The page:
LOS ANGELES – Here was Jim Tressel, sitting in front of a microphone after his program again melted into a big-game puddle of scarlet and gray. Here was Ohio State's leader after another national humiliation, 35-3, this time at the hands of Southern California.
Here was the sweater vest, who keeps calling for the same old failed game plan even when he's far from the comforts of the cornfields of the Midwest. He's an example of coaching insanity – expecting the same bad plays to produce different results.
Here was Jim Tressel and all he could do was smile and shrug.
"The guys fought hard," he offered Saturday night. "I don't know that we did the best we could do, but we fought hard."
So apparently that's it now for Ohio State. They fought hard. Let's just focus on the moral victory – the lament of every blown-out, schedule-padding cupcake in college football. We were overmatched and outcoached, sure, but we fought hard.
Only this is Ohio State. The Buckeyes keep getting their asses kicked when they dare to venture out of Big Ten/MAC land and Tressel doesn't look or sound the least bit concerned.
Outrage? Frustration? Embarrassment? How about apologies to the Buckeye fans who no doubt feel plenty of all three? Or maybe one for poor quarterback Todd Boeckman, who thanks to a most uninspired offensive game plan had USC defenders taking turns teeing up to try to rupture his spleen?
"They did everything we saw on film, nothing changed," said USC linebacker Rey Maualuga, who had five tackles and a pick six.
It isn't just that Ohio State keeps producing no-show efforts in these supposed referendum games. It's that the Buckeyes' postgame passion is as feeble as it is in the game. If they are just being polite and internalizing, then the Bucks one day will need a lot of therapy.
"Taking a lot of heat from whom?" Tressel retorted when asked about the perception of the program nationally. "I guess I'm only concerned with Ohio State fans."
If he thinks they are satisfied with this, he must be blinded by his latest contract extension.
This was paint-by-numbers football, the Buckeyes exposed as frauds early in the year this time, not at the end. This year, not even the absurd BCS can save them. Not that they admitted that.
"It's only September," Tressel said.
"We kept fighting, I'm happy with the effort," said linebacker Jim Laurinaitis, perhaps oblivious to the 35 consecutive points USC scored, a number that could've been greater had Trojans coach Pete Carroll wanted to run it up.
Getting rolled by a powerhouse Trojan team, at home in a rowdy L.A. Coliseum on a perfect California night is one thing. Taking a whipping and hardly caring is another.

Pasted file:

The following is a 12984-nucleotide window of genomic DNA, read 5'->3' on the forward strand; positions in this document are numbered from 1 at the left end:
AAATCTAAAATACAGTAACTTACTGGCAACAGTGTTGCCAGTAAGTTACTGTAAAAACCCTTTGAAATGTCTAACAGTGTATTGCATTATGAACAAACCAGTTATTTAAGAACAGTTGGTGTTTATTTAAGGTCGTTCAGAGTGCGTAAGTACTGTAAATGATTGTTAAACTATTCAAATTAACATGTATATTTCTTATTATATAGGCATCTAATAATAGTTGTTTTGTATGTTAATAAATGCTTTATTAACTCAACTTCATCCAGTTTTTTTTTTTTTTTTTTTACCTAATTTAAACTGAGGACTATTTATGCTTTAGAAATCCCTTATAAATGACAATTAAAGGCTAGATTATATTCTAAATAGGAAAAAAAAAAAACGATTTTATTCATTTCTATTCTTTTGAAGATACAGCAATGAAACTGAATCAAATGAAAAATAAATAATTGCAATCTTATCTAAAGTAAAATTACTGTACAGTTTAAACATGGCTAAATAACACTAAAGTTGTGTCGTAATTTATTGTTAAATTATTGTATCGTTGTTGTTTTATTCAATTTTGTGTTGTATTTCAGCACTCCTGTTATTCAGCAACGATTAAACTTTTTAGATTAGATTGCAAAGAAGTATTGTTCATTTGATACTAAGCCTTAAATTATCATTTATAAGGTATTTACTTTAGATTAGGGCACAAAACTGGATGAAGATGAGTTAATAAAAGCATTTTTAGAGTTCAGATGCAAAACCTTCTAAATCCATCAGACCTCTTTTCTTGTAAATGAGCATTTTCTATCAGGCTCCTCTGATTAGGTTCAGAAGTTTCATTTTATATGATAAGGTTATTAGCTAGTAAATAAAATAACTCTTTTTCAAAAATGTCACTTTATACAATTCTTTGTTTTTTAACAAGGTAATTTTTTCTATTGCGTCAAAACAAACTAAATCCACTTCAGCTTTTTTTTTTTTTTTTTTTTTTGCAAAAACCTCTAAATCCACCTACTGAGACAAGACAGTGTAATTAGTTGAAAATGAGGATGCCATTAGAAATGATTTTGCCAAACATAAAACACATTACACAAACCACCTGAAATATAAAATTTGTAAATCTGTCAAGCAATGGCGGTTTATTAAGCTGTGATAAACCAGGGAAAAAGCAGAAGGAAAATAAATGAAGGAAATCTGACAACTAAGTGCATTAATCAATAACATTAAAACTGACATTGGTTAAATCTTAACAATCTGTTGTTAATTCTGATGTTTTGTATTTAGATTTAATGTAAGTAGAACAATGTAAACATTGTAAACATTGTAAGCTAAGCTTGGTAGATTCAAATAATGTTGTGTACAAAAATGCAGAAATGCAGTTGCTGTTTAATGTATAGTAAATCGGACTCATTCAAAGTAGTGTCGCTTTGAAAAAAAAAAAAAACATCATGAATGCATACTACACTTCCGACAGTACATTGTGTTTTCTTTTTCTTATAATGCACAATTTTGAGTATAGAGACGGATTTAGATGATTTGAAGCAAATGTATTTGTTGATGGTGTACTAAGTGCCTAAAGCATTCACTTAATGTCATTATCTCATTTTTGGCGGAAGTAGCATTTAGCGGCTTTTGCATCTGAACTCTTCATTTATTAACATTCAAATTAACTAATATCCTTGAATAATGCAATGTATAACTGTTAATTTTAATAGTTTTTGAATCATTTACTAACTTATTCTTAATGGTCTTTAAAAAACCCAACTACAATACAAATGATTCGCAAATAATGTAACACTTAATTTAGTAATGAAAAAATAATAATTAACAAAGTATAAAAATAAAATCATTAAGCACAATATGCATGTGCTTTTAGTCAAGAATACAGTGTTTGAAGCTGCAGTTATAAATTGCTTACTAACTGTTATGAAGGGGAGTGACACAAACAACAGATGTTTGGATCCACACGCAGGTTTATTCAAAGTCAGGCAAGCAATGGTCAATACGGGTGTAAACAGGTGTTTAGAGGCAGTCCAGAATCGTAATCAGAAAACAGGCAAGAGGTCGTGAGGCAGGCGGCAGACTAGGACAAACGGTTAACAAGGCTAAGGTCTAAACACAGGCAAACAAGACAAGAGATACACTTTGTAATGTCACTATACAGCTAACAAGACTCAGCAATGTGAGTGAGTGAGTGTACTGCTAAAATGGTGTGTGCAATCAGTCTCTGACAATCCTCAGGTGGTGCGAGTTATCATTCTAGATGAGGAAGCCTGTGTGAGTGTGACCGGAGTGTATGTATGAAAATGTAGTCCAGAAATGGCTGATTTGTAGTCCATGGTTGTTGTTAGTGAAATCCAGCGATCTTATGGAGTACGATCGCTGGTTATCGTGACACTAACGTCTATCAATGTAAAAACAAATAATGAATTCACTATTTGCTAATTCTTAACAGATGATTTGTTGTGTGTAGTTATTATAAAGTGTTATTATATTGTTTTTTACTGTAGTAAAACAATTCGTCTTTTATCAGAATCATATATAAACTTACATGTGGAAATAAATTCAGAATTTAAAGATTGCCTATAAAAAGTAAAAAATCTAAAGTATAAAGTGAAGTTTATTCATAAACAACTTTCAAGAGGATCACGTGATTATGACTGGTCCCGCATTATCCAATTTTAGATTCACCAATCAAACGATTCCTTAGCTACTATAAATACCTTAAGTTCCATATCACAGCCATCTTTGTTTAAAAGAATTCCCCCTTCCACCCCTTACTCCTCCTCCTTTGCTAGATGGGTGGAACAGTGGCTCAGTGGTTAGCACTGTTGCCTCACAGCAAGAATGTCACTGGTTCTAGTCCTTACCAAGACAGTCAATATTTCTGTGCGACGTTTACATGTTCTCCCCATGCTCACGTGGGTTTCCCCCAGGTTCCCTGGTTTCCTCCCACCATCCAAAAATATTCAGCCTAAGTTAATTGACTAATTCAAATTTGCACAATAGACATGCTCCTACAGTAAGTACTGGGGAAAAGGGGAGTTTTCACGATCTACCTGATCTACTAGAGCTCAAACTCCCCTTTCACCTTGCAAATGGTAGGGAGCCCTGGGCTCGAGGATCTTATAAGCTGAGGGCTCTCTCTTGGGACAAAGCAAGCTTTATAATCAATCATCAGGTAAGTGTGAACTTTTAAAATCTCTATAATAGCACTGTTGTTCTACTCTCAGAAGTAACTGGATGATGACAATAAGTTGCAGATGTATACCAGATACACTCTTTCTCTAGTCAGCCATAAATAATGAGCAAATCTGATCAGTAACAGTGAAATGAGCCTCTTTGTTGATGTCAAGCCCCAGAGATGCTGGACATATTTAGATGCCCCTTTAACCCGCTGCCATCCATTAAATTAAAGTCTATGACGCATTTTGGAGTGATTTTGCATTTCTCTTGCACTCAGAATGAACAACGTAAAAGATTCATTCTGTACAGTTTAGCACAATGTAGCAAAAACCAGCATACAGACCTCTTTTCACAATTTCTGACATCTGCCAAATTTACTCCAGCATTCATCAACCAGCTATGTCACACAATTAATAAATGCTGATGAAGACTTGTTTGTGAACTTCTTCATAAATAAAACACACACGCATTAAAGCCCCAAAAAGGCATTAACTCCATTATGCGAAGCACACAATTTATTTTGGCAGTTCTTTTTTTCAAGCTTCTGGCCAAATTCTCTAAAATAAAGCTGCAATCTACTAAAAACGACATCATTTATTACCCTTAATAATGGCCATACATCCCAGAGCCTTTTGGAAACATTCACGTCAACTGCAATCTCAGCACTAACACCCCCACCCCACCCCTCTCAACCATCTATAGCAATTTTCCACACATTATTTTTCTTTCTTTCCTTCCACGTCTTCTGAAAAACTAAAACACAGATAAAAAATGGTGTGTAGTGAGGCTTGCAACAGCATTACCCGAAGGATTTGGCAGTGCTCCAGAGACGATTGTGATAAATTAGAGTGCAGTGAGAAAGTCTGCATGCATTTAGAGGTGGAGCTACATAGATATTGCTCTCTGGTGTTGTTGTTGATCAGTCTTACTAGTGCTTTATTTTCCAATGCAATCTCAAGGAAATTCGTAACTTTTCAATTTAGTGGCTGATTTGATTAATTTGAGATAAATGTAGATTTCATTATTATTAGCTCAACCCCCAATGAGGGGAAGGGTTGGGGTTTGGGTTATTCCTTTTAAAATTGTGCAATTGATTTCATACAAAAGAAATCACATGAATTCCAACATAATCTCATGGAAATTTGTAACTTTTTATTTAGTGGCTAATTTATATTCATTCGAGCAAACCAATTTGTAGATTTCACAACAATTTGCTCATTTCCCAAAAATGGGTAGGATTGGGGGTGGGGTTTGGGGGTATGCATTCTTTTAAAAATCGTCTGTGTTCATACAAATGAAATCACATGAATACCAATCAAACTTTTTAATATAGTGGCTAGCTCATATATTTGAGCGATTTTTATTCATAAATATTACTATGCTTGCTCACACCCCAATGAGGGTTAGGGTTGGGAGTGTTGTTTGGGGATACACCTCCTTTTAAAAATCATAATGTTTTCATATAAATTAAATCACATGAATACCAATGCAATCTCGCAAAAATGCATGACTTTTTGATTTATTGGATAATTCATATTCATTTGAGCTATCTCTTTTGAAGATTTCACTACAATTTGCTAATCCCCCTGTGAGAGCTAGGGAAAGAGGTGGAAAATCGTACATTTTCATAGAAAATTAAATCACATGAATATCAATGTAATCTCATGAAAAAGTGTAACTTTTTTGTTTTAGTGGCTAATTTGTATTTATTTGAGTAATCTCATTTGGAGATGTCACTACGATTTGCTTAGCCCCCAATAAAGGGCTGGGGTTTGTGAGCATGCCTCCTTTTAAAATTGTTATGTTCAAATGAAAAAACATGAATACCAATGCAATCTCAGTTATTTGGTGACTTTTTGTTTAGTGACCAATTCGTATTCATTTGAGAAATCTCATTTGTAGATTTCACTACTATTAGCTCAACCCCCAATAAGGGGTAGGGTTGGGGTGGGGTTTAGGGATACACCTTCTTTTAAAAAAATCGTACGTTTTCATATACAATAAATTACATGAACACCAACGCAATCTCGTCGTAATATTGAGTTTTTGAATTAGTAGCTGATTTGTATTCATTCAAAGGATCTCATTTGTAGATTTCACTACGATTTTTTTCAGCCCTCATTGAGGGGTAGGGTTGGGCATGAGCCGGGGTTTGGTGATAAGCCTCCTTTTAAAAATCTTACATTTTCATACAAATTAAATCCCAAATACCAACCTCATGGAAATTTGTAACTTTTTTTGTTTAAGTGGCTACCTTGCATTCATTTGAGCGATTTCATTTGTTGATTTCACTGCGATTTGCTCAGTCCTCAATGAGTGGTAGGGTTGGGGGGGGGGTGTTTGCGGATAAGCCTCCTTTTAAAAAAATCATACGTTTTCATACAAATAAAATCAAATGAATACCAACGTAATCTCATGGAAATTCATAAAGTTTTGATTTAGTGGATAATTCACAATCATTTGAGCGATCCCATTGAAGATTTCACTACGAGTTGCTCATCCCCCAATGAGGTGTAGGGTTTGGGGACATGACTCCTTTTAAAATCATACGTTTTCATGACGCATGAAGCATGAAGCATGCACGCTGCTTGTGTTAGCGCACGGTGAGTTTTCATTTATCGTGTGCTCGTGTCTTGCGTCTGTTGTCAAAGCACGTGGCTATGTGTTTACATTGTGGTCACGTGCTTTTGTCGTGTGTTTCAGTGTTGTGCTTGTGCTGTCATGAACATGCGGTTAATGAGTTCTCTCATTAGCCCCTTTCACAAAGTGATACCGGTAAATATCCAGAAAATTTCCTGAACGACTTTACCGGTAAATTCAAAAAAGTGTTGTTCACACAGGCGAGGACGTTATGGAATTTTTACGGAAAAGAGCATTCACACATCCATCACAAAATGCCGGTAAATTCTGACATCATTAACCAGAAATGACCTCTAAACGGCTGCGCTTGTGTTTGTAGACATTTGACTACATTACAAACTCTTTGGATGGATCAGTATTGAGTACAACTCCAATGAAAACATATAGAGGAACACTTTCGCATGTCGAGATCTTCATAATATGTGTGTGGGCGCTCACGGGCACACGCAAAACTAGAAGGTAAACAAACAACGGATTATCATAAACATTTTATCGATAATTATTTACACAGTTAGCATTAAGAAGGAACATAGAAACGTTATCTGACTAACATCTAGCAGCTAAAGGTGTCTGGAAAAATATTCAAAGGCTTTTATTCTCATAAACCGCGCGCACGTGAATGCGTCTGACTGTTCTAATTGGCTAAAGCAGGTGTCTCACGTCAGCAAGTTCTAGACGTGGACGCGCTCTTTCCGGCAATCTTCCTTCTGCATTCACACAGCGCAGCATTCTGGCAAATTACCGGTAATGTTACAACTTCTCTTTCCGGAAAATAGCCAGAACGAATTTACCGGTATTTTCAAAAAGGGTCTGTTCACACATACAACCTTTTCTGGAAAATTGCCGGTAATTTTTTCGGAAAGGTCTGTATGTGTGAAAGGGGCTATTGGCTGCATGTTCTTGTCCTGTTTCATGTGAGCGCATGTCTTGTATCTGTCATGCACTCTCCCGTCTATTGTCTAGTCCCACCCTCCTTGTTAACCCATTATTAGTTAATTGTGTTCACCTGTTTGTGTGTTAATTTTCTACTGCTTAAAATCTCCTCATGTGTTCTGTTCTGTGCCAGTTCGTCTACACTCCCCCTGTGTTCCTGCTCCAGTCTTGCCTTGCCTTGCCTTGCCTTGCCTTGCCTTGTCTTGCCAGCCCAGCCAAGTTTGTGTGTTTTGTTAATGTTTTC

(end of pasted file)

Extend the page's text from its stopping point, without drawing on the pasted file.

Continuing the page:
The Buckeyes have gotten fat and happy in the Midwest, and it isn't just a lack of speed or talent that keeps getting them destroyed nationally. It's a lack of urgency.
"We've got Troy next week," Laurinaitis said. "We just need to work on getting better."
Troy? Really, Troy?
"What's important for us is we roll up our sleeves and go back to work," said Tressel, whose sweater never has sleeves.
Back in the Midwest, Ohio State's version of football works wonders. It generally has better talent than opponents and consistently grinds out victory after victory.
It's everywhere else, against everyone else, that Ohio State can't really run or throw, tackle or scheme. And there is no way it's changing unless Tressel begins to admit it.
"We've had success but you kind of have to measure success with who you play," admitted wide receiver Brian Hartline, perhaps the only Buckeye with any emotion after the game.
"We do a great job playing against Big Ten teams, but a lot of times, you have to get ready for out of conference. Obviously we haven't done that very well in the near past."
What's the difference?
"I don't know," he shrugged. "I really don't know. I don't personally see a lot of difference, but there's got to be something."
Try everything. This looked like the same shell-shocked program of BCS beatings past. After Florida destroyed them in January 2007, the Bucks showed up again in the title game and promised something different. It was the same, destruction at the hands of LSU.
This year they returned so many starters and so many stars, all of whom promised redemption. USC smacked them around with ease.
Hartline claimed he and his fellow receivers were open, but the offensive line didn't provide time for quarterbacks Boeckman or Terrelle Pryor to throw. USC had five sacks.
"The ball couldn't get in the air," Hartline said.
Meanwhile, the USC line opened holes for C.J. Gable and Joe McKnight to pad their YouTube highlights.
When Ohio State is getting dominated (again) in the trenches, what exactly does this program stand for anymore?
Don't ask Tressel. Apparently it's all about fighting hard. Besides, all things considered, he seemed relatively pleased.
After all, they get Troy next week.